“If they can't address defensive end in free agency, then a pass rusher will likely be a top priority for the Titans with their first-round pick. If they do pick up a premier sack artist, then it would give them an opportunity to spend the pick on a safety or wide receiver, which are also positions that could use reinforcement in Nashville.”

Kuharsky: The Titans need immediate impact at the spot. I don’t expect them to overpay Williams if he's free. The free-agent crop behind him could be thin if guys get franchised. Can they find a reclamation type like Babin who will be an upgrade on opening day? Will a guy who can consistently get into the backfield still be on the draft board at No. 20?

Titans not inconsistent, just average

November, 20, 2011
11/20/11
10:33
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Michael TurnerDaniel Shirey/US PresswireTennessee was unable to contain Michael Turner as he rushed for 100 yards and a touchdown.
ATLANTA -- The Titans are getting mislabeled.

They are not an inconsistent team. If anything, their 23-17 loss to the Falcons at the Georgia Dome made them even more predictable.

Over their past eight games, the formula’s been simple: They have beaten bad teams and lost to good ones.

It’s easy to see they are better than Denver, Cleveland, Indianapolis and Carolina. It’s just as clear they are not in a class with Pittsburgh, Houston, Cincinnati and Atlanta.

The Titans are too sloppy, don’t find enough big plays and don’t match up well enough with quality teams. Ten games into the season, they’re 5-5 and it’s exactly what they deserve.

Sunday they played good enough red zone defense to stay in the game, but could never get back to even from 13-0 and 23-3 deficits.

A look at three key issues for Tennessee coming out of the game:

The quarterback situation: Matt Hasselbeck banged his elbow as he threw late in the third quarter. He couldn’t generate any power on the ball after that, so doctors had him yield to rookie Jake Locker.

“He did exactly what a second-team quarterback should do when he gets an opportunity,” coach Mike Munchak said.

Locker moved right and hit Nate Washington, who stiff-armed a defender and ran to the end zone on a 40-yard touchdown play. In the fourth quarter, working in hurry-up mode out of the shotgun, he ran for 11 yards on a third-and-10, he hit tight end Jared Cook for 22 yards on a fourth-and-17 and he found Washington for another touchdown with 3:09 left in the game.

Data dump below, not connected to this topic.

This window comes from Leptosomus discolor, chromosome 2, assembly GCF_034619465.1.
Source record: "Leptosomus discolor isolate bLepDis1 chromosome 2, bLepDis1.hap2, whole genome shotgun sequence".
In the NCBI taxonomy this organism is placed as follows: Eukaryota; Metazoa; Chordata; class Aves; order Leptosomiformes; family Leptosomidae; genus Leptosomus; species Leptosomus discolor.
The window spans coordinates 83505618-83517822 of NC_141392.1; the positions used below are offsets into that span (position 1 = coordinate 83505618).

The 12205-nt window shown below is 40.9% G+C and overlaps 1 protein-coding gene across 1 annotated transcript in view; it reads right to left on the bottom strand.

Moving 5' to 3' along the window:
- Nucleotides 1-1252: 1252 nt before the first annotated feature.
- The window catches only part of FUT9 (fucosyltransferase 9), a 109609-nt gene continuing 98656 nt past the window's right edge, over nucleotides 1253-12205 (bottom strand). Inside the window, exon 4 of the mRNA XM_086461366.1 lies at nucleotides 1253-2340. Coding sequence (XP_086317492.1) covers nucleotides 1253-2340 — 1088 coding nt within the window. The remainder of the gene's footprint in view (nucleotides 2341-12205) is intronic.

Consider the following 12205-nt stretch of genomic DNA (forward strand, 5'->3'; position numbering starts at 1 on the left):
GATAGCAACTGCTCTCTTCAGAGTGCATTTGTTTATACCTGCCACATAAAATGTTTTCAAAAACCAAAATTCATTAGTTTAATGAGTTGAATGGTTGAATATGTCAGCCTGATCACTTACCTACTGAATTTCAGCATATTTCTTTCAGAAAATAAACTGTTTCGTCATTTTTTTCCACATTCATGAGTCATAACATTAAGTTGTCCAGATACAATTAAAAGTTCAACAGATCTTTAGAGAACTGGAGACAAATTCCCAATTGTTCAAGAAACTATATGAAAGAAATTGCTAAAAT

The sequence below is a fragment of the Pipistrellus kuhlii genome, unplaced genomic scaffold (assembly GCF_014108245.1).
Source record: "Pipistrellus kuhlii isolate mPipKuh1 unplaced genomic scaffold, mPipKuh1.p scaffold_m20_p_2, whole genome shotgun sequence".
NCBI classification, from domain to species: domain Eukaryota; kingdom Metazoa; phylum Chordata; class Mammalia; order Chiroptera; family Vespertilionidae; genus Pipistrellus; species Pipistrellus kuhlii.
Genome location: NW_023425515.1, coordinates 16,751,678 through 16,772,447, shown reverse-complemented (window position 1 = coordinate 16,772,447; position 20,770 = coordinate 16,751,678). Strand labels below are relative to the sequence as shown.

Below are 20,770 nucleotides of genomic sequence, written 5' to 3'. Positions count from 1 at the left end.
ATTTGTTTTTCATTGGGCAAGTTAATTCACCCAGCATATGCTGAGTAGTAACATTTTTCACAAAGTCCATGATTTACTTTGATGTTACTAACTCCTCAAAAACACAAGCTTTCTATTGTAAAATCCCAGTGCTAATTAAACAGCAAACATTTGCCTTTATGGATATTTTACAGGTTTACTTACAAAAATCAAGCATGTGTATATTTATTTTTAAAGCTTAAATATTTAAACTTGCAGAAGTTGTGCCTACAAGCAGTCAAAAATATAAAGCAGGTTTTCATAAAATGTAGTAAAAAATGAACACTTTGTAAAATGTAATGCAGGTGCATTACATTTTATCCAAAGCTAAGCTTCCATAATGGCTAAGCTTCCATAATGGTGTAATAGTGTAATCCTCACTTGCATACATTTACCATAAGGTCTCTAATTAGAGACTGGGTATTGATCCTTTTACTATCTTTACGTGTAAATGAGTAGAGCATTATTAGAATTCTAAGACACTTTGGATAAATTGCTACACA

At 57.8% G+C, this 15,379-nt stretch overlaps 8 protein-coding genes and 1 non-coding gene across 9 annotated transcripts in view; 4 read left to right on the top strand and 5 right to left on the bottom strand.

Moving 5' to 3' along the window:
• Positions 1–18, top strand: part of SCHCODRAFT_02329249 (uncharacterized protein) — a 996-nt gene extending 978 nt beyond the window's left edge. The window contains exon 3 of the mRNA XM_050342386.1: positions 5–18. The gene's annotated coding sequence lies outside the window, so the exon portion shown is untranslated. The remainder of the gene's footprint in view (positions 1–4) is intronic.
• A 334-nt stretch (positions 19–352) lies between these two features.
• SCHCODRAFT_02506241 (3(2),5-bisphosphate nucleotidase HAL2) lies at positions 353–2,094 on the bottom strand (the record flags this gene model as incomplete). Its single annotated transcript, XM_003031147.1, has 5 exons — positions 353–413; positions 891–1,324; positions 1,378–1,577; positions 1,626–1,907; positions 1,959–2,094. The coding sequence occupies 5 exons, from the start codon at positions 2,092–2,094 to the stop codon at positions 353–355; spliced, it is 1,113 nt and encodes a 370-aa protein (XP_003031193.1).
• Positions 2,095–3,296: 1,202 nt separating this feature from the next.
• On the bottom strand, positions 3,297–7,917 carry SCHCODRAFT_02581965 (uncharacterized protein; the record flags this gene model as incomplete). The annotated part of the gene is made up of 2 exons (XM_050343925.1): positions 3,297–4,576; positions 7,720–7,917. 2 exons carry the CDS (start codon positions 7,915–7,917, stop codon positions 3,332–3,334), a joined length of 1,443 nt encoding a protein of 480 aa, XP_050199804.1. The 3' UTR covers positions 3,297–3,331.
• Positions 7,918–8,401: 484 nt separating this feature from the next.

The defense, however, couldn’t get provide him a chance to engineer a game-winning drive.

Locker finished with a 107.3 passer rating, but the Titans diffused any possibility of a quarterback controversy.

Hasselbeck is sore and he had ice wrapped around the inside of his left elbow and forearm as he spoke to the press. He said he’ll have an MRI Monday. Munchak said he wasn’t about to make a change based on the small sampling of Locker. If Hasselbeck is fine, “he’s the quarterback, there is no doubt about that.”

While Hasselbeck hardly has his best game -- 13-of-25 passing for 124 yards, an interception and a 49.4 passer rating -- the Titans aren’t going to forget how large a role he’s played in many of their good moments this season.

“Jake kind of puts a defense on its heels a little bit, because you’ve got a younger guy who can run,” receiver Lavelle Hawkins said. “That’s taking nothing away from Matt, because Matt is a great mind who knows how to read a lot of stuff and sees a lot of things before they happen. I think either, or is great.”

Making mistakes: Munchak’s Titans were supposed to be a disciplined team that executed precisely. But there was a major lack of precision in key moments against the Falcons.

The Falcons went for it on fourth-and-1 twice in the second half.

They motioned and reset, then motioned and reset again, making it seem like they were merely waiting for the defense to jump. On the first instance, Matt Ryan had the ball snapped and snuck at an unexpected time in the long sequence of shuffling.

And on the second, defensive end William Hayes was flagged for jumping offsides.

“There is no excuse for me doing that, it’s fourth-and-1, I’ve got to be patient,” Hayes said. “They got me.”

He actually got bailed out as Colin McCarthy forced a Michael Turner fumble on the next play and Will Witherspoon recovered it.